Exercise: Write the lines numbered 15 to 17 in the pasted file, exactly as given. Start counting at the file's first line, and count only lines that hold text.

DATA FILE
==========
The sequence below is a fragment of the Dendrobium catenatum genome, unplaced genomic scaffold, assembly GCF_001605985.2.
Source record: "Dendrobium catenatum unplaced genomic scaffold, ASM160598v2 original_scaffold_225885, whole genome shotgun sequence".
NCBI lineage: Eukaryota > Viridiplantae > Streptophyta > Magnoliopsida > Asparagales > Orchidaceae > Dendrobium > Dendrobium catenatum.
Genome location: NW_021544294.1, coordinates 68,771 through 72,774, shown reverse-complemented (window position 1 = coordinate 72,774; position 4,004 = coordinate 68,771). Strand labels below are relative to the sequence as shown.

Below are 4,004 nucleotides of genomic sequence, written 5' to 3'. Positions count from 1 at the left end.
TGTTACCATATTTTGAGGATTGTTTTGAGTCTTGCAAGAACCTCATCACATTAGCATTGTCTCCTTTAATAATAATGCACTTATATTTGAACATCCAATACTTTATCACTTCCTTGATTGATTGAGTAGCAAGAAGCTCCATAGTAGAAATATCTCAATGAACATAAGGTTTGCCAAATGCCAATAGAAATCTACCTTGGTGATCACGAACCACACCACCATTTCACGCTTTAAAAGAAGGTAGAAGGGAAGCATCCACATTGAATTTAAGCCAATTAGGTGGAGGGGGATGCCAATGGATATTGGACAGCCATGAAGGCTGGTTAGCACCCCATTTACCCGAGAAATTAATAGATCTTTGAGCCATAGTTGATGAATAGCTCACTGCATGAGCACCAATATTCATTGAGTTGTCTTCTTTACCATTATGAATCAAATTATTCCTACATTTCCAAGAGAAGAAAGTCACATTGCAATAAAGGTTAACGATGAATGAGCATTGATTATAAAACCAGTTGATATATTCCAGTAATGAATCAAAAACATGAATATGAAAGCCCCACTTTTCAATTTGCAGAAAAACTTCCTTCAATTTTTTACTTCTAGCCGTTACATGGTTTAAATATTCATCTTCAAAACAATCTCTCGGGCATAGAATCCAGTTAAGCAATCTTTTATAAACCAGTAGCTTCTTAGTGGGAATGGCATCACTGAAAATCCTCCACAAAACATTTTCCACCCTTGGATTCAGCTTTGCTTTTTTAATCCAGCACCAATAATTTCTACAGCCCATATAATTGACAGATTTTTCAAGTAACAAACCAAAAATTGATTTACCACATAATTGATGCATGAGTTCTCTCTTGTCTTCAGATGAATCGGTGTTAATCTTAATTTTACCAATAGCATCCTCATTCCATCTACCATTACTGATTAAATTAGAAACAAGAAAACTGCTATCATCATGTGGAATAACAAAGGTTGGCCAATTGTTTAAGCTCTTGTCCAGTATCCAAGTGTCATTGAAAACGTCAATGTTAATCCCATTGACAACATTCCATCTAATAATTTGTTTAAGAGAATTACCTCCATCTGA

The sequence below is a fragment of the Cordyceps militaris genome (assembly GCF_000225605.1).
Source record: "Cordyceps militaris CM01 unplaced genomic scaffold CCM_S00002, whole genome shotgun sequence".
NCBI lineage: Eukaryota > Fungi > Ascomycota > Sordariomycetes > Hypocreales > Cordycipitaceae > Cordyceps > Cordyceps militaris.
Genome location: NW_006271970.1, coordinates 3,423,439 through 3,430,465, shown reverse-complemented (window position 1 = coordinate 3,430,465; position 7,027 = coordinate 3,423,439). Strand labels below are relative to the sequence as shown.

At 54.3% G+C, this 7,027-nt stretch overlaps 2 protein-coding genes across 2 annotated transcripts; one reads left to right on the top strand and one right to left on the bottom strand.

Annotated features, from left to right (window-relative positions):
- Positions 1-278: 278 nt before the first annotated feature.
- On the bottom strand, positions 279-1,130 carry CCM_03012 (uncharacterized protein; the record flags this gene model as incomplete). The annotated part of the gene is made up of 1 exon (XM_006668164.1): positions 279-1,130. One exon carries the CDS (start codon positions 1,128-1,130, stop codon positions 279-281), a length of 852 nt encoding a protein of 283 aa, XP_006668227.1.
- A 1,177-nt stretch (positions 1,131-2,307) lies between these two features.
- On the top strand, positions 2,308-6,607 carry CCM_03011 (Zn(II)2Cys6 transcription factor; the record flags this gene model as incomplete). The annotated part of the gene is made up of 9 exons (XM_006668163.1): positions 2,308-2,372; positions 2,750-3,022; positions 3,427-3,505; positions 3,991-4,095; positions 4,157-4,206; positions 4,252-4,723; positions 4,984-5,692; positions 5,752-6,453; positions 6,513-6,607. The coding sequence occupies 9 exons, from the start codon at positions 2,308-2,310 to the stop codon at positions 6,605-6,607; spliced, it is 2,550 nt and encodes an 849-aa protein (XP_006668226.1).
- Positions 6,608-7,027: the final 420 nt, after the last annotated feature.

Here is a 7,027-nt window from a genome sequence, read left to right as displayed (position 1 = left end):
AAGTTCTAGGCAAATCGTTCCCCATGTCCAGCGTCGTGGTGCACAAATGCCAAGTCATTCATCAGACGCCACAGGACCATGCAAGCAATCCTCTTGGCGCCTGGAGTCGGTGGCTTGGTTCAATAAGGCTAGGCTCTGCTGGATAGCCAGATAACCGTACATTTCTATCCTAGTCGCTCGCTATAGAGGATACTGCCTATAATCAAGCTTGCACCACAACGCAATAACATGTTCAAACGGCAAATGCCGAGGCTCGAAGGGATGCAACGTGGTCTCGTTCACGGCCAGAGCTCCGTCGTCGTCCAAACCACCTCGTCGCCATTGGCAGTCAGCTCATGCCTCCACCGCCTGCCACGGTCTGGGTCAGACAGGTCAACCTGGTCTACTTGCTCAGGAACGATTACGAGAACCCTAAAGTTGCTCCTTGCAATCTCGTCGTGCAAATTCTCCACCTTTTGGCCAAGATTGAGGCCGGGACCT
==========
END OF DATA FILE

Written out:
- A 1,177-nt stretch (positions 1,131-2,307) lies between these two features.
- On the top strand, positions 2,308-6,607 carry CCM_03011 (Zn(II)2Cys6 transcription factor; the record flags this gene model as incomplete). The annotated part of the gene is made up of 9 exons (XM_006668163.1): positions 2,308-2,372; positions 2,750-3,022; positions 3,427-3,505; positions 3,991-4,095; positions 4,157-4,206; positions 4,252-4,723; positions 4,984-5,692; positions 5,752-6,453; positions 6,513-6,607. The coding sequence occupies 9 exons, from the start codon at positions 2,308-2,310 to the stop codon at positions 6,605-6,607; spliced, it is 2,550 nt and encodes an 849-aa protein (XP_006668226.1).
- Positions 6,608-7,027: the final 420 nt, after the last annotated feature.